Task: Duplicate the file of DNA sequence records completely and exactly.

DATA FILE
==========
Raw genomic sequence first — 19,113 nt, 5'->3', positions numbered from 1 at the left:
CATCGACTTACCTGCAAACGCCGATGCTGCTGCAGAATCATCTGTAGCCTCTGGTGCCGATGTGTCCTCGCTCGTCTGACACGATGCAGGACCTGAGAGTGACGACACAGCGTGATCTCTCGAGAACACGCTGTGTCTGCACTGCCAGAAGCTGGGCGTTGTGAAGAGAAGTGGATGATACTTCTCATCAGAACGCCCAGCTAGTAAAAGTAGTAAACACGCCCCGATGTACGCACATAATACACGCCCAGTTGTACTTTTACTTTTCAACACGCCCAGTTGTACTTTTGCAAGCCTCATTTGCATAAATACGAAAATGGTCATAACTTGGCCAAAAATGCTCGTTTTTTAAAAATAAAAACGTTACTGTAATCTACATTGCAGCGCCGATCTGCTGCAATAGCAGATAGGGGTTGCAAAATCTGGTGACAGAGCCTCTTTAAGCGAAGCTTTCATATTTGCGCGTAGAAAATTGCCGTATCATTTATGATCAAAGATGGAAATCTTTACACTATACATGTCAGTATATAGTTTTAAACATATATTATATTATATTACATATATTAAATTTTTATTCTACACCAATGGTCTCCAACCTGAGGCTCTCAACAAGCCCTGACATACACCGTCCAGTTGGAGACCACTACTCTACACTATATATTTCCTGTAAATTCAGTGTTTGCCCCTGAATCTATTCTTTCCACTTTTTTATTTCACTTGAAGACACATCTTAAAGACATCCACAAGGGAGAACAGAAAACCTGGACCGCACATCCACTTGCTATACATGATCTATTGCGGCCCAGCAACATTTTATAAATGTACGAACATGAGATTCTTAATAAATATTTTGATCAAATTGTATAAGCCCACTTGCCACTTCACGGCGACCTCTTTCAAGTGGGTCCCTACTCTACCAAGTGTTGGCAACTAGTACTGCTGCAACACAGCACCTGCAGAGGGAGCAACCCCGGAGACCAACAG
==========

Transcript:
Raw genomic sequence first — 19,113 nt, 5'->3', positions numbered from 1 at the left:
CATCGACTTACCTGCAAACGCCGATGCTGCTGCAGAATCATCTGTAGCCTCTGGTGCCGATGTGTCCTCGCTCGTCTGACACGATGCAGGACCTGAGAGTGACGACACAGCGTGATCTCTCGAGAACACGCTGTGTCTGCACTGCCAGAAGCTGGGCGTTGTGAAGAGAAGTGGATGATACTTCTCATCAGAACGCCCAGCTAGTAAAAGTAGTAAACACGCCCCGATGTACGCACATAATACACGCCCAGTTGTACTTTTACTTTTCAACACGCCCAGTTGTACTTTTGCAAGCCTCATTTGCATAAATACGAAAATGGTCATAACTTGGCCAAAAATGCTCGTTTTTTAAAAATAAAAACGTTACTGTAATCTACATTGCAGCGCCGATCTGCTGCAATAGCAGATAGGGGTTGCAAAATCTGGTGACAGAGCCTCTTTAAGCGAAGCTTTCATATTTGCGCGTAGAAAATTGCCGTATCATTTATGATCAAAGATGGAAATCTTTACACTATACATGTCAGTATATAGTTTTAAACATATATTATATTATATTACATATATTAAATTTTTATTCTACACCAATGGTCTCCAACCTGAGGCTCTCAACAAGCCCTGACATACACCGTCCAGTTGGAGACCACTACTCTACACTATATATTTCCTGTAAATTCAGTGTTTGCCCCTGAATCTATTCTTTCCACTTTTTTATTTCACTTGAAGACACATCTTAAAGACATCCACAAGGGAGAACAGAAAACCTGGACCGCACATCCACTTGCTATACATGATCTATTGCGGCCCAGCAACATTTTATAAATGTACGAACATGAGATTCTTAATAAATATTTTGATCAAATTGTATAAGCCCACTTGCCACTTCACGGCGACCTCTTTCAAGTGGGTCCCTACTCTACCAAGTGTTGGCAACTAGTACTGCTGCAACACAGCACCTGCAGAGGGAGCAACCCCGGAGACCAACAG